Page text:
_The Nightingale_ makes a pretty decent "for-fun" read on a night when you just want to unwind with a story. However, it wasn't the enchantment I expected. Mostly I think that's because of the klunky historical detail that hit me over the head like an anvil every couple of words. No one ever just walks across the room in this book; they walk in their Authentic Japanese Shoes across the Authentic Japanese Floor, and arrive at the other side of the room, where they sit down on an Authentic Japanese Piece of Furniture. Dalkey wants to immerse us in the period; instead it feels like a history lecture at times. I contrast this with Ellen Steiber's novella "The Fox Wife"--in Steiber's story, we know full well that we're in feudal Japan, but the detail is subtle and flows naturally with the story. (To find "The Fox Wife", see the anthology _Ruby Slippers, Golden Tears_.) I also felt that the characters could have been developed more; the most interesting characters are the poet Shonasaki (who has only a sidekick's role), and Amaterasu, who's a goddess and not a "character" as such. Uguisu, the protagonist, just seems to be an innocuously nice girl who plays the flute much too well for a beginner, and once in a while shows some backbone that she keeps hidden the rest of the time.
Kudos, though, to the storyline involving Amaterasu (fun!) and the way the Uguisu/Takenoko/Emperor love triangle was resolved; it was done in a way that was true to the characters, rather than being formulaic. The book gets much better in the last section.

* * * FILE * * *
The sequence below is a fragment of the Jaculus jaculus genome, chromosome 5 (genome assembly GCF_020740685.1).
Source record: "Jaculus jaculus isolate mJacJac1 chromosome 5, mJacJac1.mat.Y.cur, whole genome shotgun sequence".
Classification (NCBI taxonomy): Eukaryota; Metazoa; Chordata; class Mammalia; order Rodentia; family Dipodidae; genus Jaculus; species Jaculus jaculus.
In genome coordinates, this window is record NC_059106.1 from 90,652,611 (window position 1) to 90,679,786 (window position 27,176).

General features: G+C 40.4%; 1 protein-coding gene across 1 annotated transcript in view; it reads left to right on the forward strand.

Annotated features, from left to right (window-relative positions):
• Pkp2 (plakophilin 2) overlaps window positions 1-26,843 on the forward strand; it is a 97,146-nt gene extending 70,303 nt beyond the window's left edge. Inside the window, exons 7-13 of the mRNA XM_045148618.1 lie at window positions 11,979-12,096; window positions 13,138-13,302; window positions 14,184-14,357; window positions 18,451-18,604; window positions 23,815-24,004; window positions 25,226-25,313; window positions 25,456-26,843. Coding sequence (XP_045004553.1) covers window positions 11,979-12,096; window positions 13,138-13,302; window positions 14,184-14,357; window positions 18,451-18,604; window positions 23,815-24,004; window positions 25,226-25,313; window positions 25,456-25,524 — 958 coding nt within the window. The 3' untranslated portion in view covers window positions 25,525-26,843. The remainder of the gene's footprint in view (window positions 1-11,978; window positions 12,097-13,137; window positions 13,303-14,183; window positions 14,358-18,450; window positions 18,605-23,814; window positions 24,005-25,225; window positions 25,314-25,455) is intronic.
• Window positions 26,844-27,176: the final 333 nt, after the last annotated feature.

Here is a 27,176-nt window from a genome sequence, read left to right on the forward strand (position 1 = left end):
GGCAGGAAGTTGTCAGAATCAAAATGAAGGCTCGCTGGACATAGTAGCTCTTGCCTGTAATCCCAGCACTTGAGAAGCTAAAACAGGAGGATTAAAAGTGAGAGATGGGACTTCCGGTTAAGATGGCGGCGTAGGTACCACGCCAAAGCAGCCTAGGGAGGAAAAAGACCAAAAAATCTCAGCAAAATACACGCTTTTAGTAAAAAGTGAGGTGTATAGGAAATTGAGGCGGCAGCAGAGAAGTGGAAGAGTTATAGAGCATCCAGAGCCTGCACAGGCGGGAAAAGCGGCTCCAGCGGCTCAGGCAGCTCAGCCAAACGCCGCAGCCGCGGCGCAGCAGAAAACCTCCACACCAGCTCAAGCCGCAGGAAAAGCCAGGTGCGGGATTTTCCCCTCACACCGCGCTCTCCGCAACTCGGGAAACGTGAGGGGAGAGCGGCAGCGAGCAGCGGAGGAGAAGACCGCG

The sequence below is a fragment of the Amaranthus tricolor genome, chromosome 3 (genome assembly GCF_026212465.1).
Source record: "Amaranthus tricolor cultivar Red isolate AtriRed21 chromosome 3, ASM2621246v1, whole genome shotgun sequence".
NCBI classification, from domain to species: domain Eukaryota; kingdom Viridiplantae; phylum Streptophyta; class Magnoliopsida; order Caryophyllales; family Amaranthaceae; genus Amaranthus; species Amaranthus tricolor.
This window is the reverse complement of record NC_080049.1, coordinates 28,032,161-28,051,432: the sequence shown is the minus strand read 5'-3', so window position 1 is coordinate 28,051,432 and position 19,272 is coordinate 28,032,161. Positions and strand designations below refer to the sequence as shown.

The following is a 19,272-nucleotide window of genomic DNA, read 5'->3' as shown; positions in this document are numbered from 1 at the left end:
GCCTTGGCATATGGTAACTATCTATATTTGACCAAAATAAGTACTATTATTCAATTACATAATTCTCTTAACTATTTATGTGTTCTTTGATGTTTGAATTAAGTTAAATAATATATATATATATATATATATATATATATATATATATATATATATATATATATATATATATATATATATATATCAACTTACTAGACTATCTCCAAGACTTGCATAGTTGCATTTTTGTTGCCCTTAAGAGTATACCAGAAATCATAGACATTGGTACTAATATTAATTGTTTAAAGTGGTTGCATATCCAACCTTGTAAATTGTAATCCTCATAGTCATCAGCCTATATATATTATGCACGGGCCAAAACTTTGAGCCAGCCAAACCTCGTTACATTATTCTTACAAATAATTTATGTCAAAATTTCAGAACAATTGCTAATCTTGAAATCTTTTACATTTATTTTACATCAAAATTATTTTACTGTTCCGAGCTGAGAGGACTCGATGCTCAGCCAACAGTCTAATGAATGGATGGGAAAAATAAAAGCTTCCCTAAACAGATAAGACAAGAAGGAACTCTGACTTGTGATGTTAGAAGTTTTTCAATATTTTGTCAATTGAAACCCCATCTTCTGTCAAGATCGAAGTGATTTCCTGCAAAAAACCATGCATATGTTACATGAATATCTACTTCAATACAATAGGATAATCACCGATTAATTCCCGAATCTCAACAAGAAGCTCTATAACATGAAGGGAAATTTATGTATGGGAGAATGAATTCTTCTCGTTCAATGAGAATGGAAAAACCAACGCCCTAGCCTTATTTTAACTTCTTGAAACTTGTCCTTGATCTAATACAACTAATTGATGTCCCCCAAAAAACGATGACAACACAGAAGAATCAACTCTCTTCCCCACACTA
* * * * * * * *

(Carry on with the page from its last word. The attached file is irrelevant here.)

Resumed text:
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1 of 2 people found the following review helpful By A Customer on November 13, 1999
Format: Mass Market Paperback
I am rather fond of the story of the Nightingale (I wrote a modernized version for a Spanish class which went well), and looked for a copy of this novel for a long period of time with no success. I finally found a copy in Ashland, Oregon, while on my first visit to the Shakespeare Festival (amazing, just amazing, though this is a side note), and read it on the long trip home. I had no problems with it then, and enjoyed the story, but now having read more about Japanese folklore and spending time with people who speak Japanese, it is harder to thoroughly enjoy. "Kitsune" and "Hidoi", for example, would certainly never be used as names, and the moon deity Tsuki-Yomi is male, not female. However, if one does not take every detail too seriously, the overall spirit is engaging and the characters are endearing (except, perhaps, the Emperor, of whom we simply do not see enough). Recommended, for light reading.
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1 of 2 people found the following review helpful By Robert Beveridge HALL OF FAMEVINE VOICE on March 20, 2002
Format: Mass Market Paperback
Kara Dalkey, The Nightingale (Ace, 1988)

During the late eighties, Ace Book released a series based on fairytales, of which this is one. Dalkey retells the Hans Christian Andersen fairytale of the nightingale, changing the setting to Japan (because, she says, she knows more about Japan than she does China) and extending it to novel length.

A fine little work it is. Dalkey has taken the cast of characters form the tale, expanded on it, and fleshed out the existing bunch to give us a fine little tale. It is well-paced, intricate, and a joy to read. Along the way, the reader also
gains some knowledge of various Japanese cultural traditions. Quite fun, and highly recommended. ****